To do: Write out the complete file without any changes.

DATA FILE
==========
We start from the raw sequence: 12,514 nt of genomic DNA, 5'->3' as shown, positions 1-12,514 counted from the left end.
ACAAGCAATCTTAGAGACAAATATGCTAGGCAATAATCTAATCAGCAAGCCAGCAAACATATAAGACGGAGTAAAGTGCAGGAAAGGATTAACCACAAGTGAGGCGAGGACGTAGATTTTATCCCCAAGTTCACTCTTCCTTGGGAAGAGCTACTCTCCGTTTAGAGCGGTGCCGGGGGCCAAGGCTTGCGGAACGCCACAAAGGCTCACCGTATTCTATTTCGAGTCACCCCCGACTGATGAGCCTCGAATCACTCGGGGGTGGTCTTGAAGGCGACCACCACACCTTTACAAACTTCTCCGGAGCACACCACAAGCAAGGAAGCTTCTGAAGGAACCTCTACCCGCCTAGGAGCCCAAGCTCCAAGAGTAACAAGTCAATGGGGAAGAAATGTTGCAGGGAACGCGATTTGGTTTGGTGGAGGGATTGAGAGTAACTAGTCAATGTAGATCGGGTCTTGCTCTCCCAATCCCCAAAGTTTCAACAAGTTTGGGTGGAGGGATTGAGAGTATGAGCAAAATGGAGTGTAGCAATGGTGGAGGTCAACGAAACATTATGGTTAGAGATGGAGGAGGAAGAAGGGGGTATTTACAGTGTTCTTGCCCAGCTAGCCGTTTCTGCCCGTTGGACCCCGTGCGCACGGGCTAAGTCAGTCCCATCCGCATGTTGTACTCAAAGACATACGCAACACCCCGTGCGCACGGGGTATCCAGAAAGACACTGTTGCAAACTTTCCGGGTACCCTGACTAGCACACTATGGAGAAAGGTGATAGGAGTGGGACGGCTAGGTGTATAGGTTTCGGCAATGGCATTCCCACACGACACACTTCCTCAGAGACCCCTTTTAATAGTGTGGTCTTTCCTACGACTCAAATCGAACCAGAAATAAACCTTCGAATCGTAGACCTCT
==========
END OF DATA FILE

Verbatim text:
We start from the raw sequence: 12,514 nt of genomic DNA, 5'->3' as shown, positions 1-12,514 counted from the left end.
ACAAGCAATCTTAGAGACAAATATGCTAGGCAATAATCTAATCAGCAAGCCAGCAAACATATAAGACGGAGTAAAGTGCAGGAAAGGATTAACCACAAGTGAGGCGAGGACGTAGATTTTATCCCCAAGTTCACTCTTCCTTGGGAAGAGCTACTCTCCGTTTAGAGCGGTGCCGGGGGCCAAGGCTTGCGGAACGCCACAAAGGCTCACCGTATTCTATTTCGAGTCACCCCCGACTGATGAGCCTCGAATCACTCGGGGGTGGTCTTGAAGGCGACCACCACACCTTTACAAACTTCTCCGGAGCACACCACAAGCAAGGAAGCTTCTGAAGGAACCTCTACCCGCCTAGGAGCCCAAGCTCCAAGAGTAACAAGTCAATGGGGAAGAAATGTTGCAGGGAACGCGATTTGGTTTGGTGGAGGGATTGAGAGTAACTAGTCAATGTAGATCGGGTCTTGCTCTCCCAATCCCCAAAGTTTCAACAAGTTTGGGTGGAGGGATTGAGAGTATGAGCAAAATGGAGTGTAGCAATGGTGGAGGTCAACGAAACATTATGGTTAGAGATGGAGGAGGAAGAAGGGGGTATTTACAGTGTTCTTGCCCAGCTAGCCGTTTCTGCCCGTTGGACCCCGTGCGCACGGGCTAAGTCAGTCCCATCCGCATGTTGTACTCAAAGACATACGCAACACCCCGTGCGCACGGGGTATCCAGAAAGACACTGTTGCAAACTTTCCGGGTACCCTGACTAGCACACTATGGAGAAAGGTGATAGGAGTGGGACGGCTAGGTGTATAGGTTTCGGCAATGGCATTCCCACACGACACACTTCCTCAGAGACCCCTTTTAATAGTGTGGTCTTTCCTACGACTCAAATCGAACCAGAAATAAACCTTCGAATCGTAGACCTCT